Malam Ibrahim Shekarau, CON a mathematician, teacher, lecturer, administrator, civil servant, public servant, politician and a traditional title holder, was born in the Kurmawa quarters of Kano to a police officer. He served in different capacities in Kano State Civil and Public Service: Teacher, School Principal, Lecturer, Deputy Director, Director, Permanent Secretary, and two terms Governor. He also served as a Federal Minister of Education and currently a Senator of the Federal Republic representing Kano central Senatorial District
Shekarau, an alumnus of Ahmadu Bello University, Zaria, and the Sardauna of Kano, initiated many large-scale development projects in Kano State, too numerous to mention. History records him as the driving force behind the creation of the “Hisbah Guards”, an outfit that promotes pristine Islamic living and peaceful co-existence of inhabitants of Kano.
In this interview with the crew of the PEACE magazine, he bares his mind on many topical issues particularly the security of the nation and his relationship with Malam Engr. Rabiu Musa Kwankwaso.
Sir, What do you have to say on the current spate of banditry, kidnapping and insurgency that prevail in the core north?
Inna lillahi wa inna ilaihi ra’ji’un. It is most unfortunate and very disturbing. Let me comment that your Magazine has chosen the most appropriate title; the PEACE for it is medium. Today, the most relevant issue in the world is mankind’s search for peace. If any government constructs good roads, builds schools, state of the art hospitals and provides other developmental infrastructure without peace and security, they are irrelevant and meaningless. I have for a very long time concluded that there are five major aspects of the security challenges to these problems and unless we tackle them appropriately and genuinely we will never get it right.
Can you share with our readers these five aspects that are lacking?
First is the issue of recruitment of the security personnel and their numbers. The population of the country, according to statistics, is nearing 198 million; whereas the total personnel that define our security architecture is far less than two million. And these include the Nigerian Police, Army, Air force, Navy, State Security Service, Civil defence Corps, Nigeria Intelligence Agency and other quasi, Para-military outfits. This number is grossly inadequate. Akin to this is the current recruitment process which is flawed. In situations whereby we end up recruiting thugs, criminals and drug addicts into the security agencies, then the challenges will persist. The issue of training is another. Today, it will not be a surprise if one comes across a police man or uniformed armed personnel who have spent almost a decade without going to even for one week refresher course training. The routine for him has been, picking up gun, going on patrol, returning, hanging it and signing for the same gun, the following day for ten years! Yet life itself is dynamic that poses new challenges in security matters. In my days at school, we all went into examination hall with our four figure tables, but today WAEC regulation permits scientific calculators! So if a police officer has not had the benefit of retraining in ten years how does such cope?. The Government must take the proper training of all personnel very important. Thirdly, the provision of equipment; I will give you an example. In 2006, when I was in the office as the executive Governor there was this suspected Taliban movement around Kano State and neigbouring states. The brigade commander of the military Brigade got a directive to immediately deploy troops to tackle them, but he did not have up to five serviceable trucks for the mobilization. He came knocking on my door at about 2am asking for trucks, but there was nothing I could do until 8am when workers resumed. We had to mobilize some vehicles we used to carry fertilizers and farm products for the military men. Imagine if it was an invasion we would have been finished. Till today as we speak, I do not think much has changed as regards the mobilization readiness of our security agencies. Furthermore, the welfare of the personnel has to be addressed. Malam Aminu Kano used to say, if you neglect the security agencies that are armed and leave them miserable and hungry, two things are bound to happen; they either use the weapon to rob to survive or they collude and allow criminals to pass. We cannot continue to ask a hungry man carrying arms, someone that does not know what to eat the next day, to be effective. The fifth is the pension schemes of our security personnel which is really awful. For 35-40 years, most of these officers use their energy and brains for the country only to be thrown out of service, without proper pension scheme. Those years one had put in the service of the nation were the best of times because once one is already 60 and above and even if the government gives you the whole of the money on earth as pension, you would not have the strength anymore. It is embarrassing to our nation to have retired, uniformed personnel demonstrating on streets before they are paid their entitlements. I think unless we address these five major areas, we will never have peace. It will always be one step forward and ten steps backward.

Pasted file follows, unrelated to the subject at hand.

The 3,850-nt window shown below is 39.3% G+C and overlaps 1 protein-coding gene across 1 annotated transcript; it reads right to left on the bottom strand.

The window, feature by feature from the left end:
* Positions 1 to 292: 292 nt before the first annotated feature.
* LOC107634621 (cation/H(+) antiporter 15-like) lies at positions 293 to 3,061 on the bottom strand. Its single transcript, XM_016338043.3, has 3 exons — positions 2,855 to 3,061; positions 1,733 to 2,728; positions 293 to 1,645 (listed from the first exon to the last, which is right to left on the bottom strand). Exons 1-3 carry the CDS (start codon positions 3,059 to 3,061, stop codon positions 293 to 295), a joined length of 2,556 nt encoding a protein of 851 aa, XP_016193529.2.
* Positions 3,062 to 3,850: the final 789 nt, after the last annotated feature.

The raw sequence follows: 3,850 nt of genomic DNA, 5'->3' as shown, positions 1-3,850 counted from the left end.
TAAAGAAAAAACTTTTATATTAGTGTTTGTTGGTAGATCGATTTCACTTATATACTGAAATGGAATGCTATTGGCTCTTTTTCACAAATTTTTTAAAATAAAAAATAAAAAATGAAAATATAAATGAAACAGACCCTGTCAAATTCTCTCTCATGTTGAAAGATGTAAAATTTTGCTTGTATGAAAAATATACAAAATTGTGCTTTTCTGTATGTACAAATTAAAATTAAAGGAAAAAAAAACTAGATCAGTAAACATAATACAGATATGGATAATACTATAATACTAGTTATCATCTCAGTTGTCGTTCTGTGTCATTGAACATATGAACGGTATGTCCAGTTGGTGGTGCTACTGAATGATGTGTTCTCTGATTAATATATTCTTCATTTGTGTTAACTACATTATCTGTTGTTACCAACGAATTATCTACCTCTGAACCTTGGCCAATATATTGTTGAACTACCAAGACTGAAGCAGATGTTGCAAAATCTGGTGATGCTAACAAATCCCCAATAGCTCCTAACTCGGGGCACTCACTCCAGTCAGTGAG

Do you not think these five things are expensive for the Nation, in view of today’s economic realities?